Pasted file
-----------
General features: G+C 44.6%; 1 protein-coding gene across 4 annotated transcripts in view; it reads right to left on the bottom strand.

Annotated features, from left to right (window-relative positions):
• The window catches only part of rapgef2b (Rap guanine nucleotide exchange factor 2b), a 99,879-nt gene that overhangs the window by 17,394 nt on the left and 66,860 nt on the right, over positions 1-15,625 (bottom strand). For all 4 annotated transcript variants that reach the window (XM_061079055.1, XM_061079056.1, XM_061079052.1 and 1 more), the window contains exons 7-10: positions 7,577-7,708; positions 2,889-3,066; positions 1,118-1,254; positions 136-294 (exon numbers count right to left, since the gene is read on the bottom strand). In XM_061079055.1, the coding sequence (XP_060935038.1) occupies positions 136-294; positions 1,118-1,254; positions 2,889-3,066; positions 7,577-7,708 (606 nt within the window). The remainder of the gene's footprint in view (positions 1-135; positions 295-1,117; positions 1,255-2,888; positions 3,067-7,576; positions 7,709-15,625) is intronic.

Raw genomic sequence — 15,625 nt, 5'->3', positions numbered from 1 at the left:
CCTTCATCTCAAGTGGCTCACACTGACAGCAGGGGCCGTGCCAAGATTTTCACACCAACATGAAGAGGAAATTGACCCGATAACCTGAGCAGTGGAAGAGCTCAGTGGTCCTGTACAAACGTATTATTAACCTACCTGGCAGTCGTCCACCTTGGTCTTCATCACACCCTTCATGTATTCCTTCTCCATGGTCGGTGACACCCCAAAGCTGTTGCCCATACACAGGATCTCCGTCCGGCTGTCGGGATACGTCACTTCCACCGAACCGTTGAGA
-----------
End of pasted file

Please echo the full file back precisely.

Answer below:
General features: G+C 44.6%; 1 protein-coding gene across 4 annotated transcripts in view; it reads right to left on the bottom strand.

Annotated features, from left to right (window-relative positions):
• The window catches only part of rapgef2b (Rap guanine nucleotide exchange factor 2b), a 99,879-nt gene that overhangs the window by 17,394 nt on the left and 66,860 nt on the right, over positions 1-15,625 (bottom strand). For all 4 annotated transcript variants that reach the window (XM_061079055.1, XM_061079056.1, XM_061079052.1 and 1 more), the window contains exons 7-10: positions 7,577-7,708; positions 2,889-3,066; positions 1,118-1,254; positions 136-294 (exon numbers count right to left, since the gene is read on the bottom strand). In XM_061079055.1, the coding sequence (XP_060935038.1) occupies positions 136-294; positions 1,118-1,254; positions 2,889-3,066; positions 7,577-7,708 (606 nt within the window). The remainder of the gene's footprint in view (positions 1-135; positions 295-1,117; positions 1,255-2,888; positions 3,067-7,576; positions 7,709-15,625) is intronic.

Raw genomic sequence — 15,625 nt, 5'->3', positions numbered from 1 at the left:
CCTTCATCTCAAGTGGCTCACACTGACAGCAGGGGCCGTGCCAAGATTTTCACACCAACATGAAGAGGAAATTGACCCGATAACCTGAGCAGTGGAAGAGCTCAGTGGTCCTGTACAAACGTATTATTAACCTACCTGGCAGTCGTCCACCTTGGTCTTCATCACACCCTTCATGTATTCCTTCTCCATGGTCGGTGACACCCCAAAGCTGTTGCCCATACACAGGATCTCCGTCCGGCTGTCGGGATACGTCACTTCCACCGAACCGTTGAGA